Though the headliner for Thursday night’s show at The Where House (2510 Hemphill St.) is Skeleton Coast, don’t expect to hear a lot of Skeleton Coast tunes. For one thing, the bombastically dreamy Fort Worth group disbanded over a year ago, after frontman Bobby McCubbins relocated to Olympia, Wash. For another, the two other core members of the band, guitarist Ryan Torres-Reyes and drummer Brian Garcia, have also moved on, to up-and-coming groups Bummer Vacation and Son of Stan respectively. No, the set will mostly belong to Goldd, McCubbins’ solo project whose epic, wall-of-sound minimalism is heavily reminiscent of Skeleton Coast’s music but is slightly more melodic, simply structured, and vibrant. Along with Torres and Garcia, bassist Bryce Braden will back McCubbins at the Where for Goldd’s first public performance.
“I think I came here to do this music first live because this is where I played music first live,” McCubbins, 25, said. “What better place than here?”
And he doesn’t mean that rhetorically. (Well, not for the most part.) For proof, McCubbins quotes Son of Stan himself, Jordan Richardson. The Fort Worth native, who produced Skeleton Coast’s eponymous debut album (and lone recording), spent nearly half of his professional life in Los Angeles (and won a Grammy for his troubles last year) and recently returned home. “He said, ‘There’s more [creativity] here than on the West Coast right now,’ ” McCubbins said. “I’ve always talked about that, this town, this area. I’m such a proponent of … Fort Worth. It’s magic.”
Olympia couldn’t be any more different, he added: “Most of the youth in the town I live in are more into the street life, drugs and stuff, but if they grew up here, they’d be more into rock ’n’ roll and music. It’s just totally different. At first I was like, ‘It’s dead.’ I realized there it’s just not the same.”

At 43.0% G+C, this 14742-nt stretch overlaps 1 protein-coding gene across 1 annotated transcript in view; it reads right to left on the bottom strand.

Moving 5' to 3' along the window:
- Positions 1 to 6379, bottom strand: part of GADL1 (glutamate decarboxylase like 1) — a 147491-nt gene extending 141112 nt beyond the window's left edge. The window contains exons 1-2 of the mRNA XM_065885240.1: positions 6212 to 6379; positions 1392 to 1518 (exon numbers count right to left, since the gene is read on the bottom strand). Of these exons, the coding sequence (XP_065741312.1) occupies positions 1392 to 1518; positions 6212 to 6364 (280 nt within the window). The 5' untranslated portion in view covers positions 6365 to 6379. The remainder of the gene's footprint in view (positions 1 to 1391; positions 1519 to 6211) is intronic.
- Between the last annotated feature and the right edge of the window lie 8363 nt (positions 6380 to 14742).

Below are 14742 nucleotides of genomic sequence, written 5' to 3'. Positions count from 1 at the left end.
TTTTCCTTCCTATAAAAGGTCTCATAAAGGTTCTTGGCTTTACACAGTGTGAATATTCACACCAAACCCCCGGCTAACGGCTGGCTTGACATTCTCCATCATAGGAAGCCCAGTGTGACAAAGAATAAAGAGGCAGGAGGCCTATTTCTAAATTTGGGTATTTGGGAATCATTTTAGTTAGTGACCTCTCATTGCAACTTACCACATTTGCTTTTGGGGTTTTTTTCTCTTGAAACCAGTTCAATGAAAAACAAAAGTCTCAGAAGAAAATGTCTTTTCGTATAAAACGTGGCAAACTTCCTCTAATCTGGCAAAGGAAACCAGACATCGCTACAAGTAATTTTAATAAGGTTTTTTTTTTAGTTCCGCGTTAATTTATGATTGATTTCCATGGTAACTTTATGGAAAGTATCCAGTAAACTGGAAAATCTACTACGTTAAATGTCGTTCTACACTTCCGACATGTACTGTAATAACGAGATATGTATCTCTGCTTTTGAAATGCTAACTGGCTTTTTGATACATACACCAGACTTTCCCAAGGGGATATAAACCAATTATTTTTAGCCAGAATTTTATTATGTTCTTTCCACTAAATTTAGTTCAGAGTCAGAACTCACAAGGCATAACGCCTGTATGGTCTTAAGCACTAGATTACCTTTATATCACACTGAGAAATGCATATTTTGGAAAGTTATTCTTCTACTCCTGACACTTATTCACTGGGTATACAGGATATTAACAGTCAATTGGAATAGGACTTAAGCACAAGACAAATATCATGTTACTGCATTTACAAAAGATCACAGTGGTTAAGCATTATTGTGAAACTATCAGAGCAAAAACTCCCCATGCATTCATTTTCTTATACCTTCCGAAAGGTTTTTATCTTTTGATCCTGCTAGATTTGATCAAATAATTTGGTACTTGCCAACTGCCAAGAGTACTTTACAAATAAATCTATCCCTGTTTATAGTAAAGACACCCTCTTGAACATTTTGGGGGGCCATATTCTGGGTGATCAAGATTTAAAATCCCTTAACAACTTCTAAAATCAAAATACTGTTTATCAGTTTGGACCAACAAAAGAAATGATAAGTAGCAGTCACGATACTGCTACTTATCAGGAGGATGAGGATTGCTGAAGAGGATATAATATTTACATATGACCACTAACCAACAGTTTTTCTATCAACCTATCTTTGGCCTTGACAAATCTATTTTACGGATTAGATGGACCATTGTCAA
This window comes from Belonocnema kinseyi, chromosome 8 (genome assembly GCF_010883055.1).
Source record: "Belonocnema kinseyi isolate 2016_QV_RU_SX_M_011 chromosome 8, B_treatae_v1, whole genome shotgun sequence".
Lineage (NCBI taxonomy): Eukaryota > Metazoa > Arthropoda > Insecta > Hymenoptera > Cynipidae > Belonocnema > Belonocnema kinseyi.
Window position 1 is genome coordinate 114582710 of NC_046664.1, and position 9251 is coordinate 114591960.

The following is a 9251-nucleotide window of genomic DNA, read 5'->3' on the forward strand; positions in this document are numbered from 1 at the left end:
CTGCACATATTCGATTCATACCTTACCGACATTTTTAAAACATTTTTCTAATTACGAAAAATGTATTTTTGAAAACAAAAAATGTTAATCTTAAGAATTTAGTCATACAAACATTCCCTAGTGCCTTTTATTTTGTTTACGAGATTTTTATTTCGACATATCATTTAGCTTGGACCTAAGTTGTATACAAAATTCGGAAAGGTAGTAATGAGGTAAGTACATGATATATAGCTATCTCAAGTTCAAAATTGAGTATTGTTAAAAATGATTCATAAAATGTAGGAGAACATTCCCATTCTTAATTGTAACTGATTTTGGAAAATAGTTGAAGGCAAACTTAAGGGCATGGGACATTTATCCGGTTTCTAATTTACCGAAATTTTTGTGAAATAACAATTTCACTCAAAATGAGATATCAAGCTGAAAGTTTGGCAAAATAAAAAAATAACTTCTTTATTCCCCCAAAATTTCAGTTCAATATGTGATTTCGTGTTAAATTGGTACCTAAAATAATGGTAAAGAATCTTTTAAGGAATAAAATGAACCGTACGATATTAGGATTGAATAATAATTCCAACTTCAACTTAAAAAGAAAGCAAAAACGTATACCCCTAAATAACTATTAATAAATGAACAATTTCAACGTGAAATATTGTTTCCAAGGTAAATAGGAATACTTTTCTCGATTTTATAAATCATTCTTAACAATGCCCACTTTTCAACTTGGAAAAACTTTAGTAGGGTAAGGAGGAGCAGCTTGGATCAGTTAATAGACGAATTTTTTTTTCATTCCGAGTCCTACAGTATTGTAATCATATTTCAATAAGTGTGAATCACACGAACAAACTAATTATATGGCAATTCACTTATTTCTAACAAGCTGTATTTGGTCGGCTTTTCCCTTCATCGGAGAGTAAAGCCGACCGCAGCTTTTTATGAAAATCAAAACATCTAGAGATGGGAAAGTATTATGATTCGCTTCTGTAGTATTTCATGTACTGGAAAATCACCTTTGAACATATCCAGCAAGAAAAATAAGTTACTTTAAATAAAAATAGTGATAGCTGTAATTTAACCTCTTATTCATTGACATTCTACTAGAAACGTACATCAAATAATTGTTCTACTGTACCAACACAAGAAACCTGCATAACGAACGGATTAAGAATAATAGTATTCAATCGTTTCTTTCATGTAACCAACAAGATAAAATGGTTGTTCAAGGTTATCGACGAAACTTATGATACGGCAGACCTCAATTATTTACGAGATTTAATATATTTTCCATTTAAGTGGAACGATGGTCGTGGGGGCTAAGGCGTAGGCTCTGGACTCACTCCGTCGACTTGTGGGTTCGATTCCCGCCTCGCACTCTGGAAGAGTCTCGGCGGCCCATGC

In Olympia, he said, most underground shows don’t happen at venues but at houses. “In the Northwest there’s not really any money involved. … It’s just a different way of life up there.”
McCubbins still doesn’t plan to leave the Northwest soon. “This is the first time I’ve lived alone, and I had this really empowering feeling of being OK by myself,” he said. “Being isolated, I feel like I’ve learned a lot about who I am. Whenever I’m around a lot of people, in a bigger city, my focus level is a lot different.”
McCubbins has family in Washington, including his mother. Also, a friend from Oklahoma, Chris Harris, who co-founded Hook Echo Studio in Norman and fronts Depth & Current, will soon relocate to Seattle, about an hour north of Olympia.
McCubbins, who works as a server, thinks Goldd will be ready to make a record, either in North Texas with Richardson or in Seattle, by the end of next year. “I’m in no rush,” he said.
Modern ’til Midnight
Ronnie Heart covering Prince and David Bowie? Pinkish Black and Sub Olso’s Frank Cervantez doing Flock of Seagulls? Jordan Richardson and Cleanup doing Herbie Hancock? Burning Hotels doing Madonna and Billy Idol?! “Once in a Lifetime,” indeed.
Local greats pumping out ’80s classics will rule Saturday night at the Modern Art Museum of Fort Worth (3200 Darnell St., 817-738-9215) as part of the museum’s eighth annual Modern ’til Midnight. The ’80s theme is inspired by the Modern’s new exhibit, Urban Theater: New York Art in the 1980s, featuring work by Jean-Michel Basquiat, Nan Goldin, Keith Haring, Jeff Koons, Robert Mapplethorpe, Julian Schnabel, Cindy Sherman, and Andy Warhol.
“Rather than have ’80s cover bands, I knew we had the local talent to do something unique and definitely memorable,” said Modern communications specialist Dustin Van Orne.
To help corral the musicians, including the house band –– White Denim guitarist Austin Jenkins, Quaker City Night Hawks drummer Matt Mabe, former Orbans keyboardist Justin Pate, and Telegraph Canyon bassist Chuck Brown –– Van Orne enlisted the help of Hotels co-frontman Chance Morgan.
“We have an abundance of amazing artists in the DFW area, so it was really hard to narrow it down to around 24 songs,” Morgan said. “I will say it was a major undertaking trying to wrangle 20-plus musicians to have a rehearsal and show up to a production of this magnitude. … Half the artists were on national tours and normal show schedules, so for them to take the time to be a part of this makes it really special.”
Admission to Modern ’til Midnight is $15-20 for non-members, free for members.
Contact HearSay at email@example.com.